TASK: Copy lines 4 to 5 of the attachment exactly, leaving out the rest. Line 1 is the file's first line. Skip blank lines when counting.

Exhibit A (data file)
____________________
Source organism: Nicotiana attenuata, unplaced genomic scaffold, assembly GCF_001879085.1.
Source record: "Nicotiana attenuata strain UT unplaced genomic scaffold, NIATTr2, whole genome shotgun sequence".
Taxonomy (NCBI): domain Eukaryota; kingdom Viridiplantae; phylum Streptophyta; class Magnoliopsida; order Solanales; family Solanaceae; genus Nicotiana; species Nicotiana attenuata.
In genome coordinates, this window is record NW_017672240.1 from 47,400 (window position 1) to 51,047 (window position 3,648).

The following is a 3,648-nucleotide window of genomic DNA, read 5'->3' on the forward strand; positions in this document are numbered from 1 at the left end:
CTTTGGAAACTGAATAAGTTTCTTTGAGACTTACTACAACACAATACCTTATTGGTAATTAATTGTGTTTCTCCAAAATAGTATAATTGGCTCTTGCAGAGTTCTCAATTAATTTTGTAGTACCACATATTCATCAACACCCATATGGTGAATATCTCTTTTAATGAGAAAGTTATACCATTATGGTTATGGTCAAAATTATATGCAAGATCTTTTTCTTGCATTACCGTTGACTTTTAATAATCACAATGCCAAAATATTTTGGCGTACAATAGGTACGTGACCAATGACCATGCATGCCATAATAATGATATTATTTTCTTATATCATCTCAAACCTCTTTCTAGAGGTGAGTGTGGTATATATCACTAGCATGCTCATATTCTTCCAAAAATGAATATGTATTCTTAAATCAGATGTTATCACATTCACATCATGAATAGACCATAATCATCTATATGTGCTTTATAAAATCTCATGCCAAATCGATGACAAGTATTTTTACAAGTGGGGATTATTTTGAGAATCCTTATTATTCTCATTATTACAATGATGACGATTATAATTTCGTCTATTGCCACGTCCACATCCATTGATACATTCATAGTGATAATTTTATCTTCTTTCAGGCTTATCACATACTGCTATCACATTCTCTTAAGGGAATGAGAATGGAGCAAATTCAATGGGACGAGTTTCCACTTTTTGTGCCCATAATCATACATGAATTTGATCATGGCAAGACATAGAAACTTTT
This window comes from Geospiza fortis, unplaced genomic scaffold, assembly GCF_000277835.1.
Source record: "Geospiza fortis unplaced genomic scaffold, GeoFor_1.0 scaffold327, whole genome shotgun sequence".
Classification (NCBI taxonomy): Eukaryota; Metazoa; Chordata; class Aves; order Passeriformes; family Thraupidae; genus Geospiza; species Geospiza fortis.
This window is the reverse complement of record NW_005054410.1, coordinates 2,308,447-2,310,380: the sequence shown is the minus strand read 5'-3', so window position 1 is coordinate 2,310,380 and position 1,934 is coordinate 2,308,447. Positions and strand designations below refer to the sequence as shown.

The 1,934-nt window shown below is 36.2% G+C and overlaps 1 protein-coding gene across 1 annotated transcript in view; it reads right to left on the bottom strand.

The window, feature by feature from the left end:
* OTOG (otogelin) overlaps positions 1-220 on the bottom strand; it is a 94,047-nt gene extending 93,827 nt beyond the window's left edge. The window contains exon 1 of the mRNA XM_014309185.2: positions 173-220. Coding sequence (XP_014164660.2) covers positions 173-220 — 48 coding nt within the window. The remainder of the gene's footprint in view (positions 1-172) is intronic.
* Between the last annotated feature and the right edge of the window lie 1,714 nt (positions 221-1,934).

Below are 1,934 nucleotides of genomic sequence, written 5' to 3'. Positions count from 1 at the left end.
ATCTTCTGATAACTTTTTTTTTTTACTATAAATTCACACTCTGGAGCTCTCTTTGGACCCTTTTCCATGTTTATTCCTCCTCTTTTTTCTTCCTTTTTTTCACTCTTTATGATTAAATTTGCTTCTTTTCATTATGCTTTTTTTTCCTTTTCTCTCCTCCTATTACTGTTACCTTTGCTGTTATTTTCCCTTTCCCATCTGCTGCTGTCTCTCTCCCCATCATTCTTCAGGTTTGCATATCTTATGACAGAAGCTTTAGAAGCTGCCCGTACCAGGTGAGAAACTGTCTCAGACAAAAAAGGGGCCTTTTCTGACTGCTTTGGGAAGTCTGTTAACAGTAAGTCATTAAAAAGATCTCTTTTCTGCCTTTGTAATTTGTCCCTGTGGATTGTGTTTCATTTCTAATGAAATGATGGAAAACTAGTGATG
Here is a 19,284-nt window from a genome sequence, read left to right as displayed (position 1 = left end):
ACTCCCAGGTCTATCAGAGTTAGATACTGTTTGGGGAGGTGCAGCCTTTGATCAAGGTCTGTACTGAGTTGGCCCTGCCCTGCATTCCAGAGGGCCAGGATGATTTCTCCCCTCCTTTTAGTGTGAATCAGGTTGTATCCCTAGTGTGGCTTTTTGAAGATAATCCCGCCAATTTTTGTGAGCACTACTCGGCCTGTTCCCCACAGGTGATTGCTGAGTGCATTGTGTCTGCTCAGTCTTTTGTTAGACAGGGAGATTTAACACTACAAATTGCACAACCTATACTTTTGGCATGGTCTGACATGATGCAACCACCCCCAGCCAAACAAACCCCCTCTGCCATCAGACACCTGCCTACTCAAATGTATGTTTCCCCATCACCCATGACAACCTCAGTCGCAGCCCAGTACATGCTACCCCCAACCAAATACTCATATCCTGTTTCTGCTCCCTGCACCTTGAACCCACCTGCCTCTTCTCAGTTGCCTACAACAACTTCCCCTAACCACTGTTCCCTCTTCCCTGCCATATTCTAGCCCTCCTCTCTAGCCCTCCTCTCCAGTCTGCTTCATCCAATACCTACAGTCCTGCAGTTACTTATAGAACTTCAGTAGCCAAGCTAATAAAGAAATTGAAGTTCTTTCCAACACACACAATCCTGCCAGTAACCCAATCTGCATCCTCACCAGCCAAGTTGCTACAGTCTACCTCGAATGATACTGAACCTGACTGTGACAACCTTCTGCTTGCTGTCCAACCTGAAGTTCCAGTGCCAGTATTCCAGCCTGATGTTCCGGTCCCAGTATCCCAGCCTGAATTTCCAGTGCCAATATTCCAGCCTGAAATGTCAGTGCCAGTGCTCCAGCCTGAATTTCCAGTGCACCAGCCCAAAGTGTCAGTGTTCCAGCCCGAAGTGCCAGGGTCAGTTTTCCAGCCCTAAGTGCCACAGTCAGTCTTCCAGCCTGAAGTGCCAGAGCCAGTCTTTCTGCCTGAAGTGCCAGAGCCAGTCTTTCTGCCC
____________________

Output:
In genome coordinates, this window is record NW_017672240.1 from 47,400 (window position 1) to 51,047 (window position 3,648).

The following is a 3,648-nucleotide window of genomic DNA, read 5'->3' on the forward strand; positions in this document are numbered from 1 at the left end: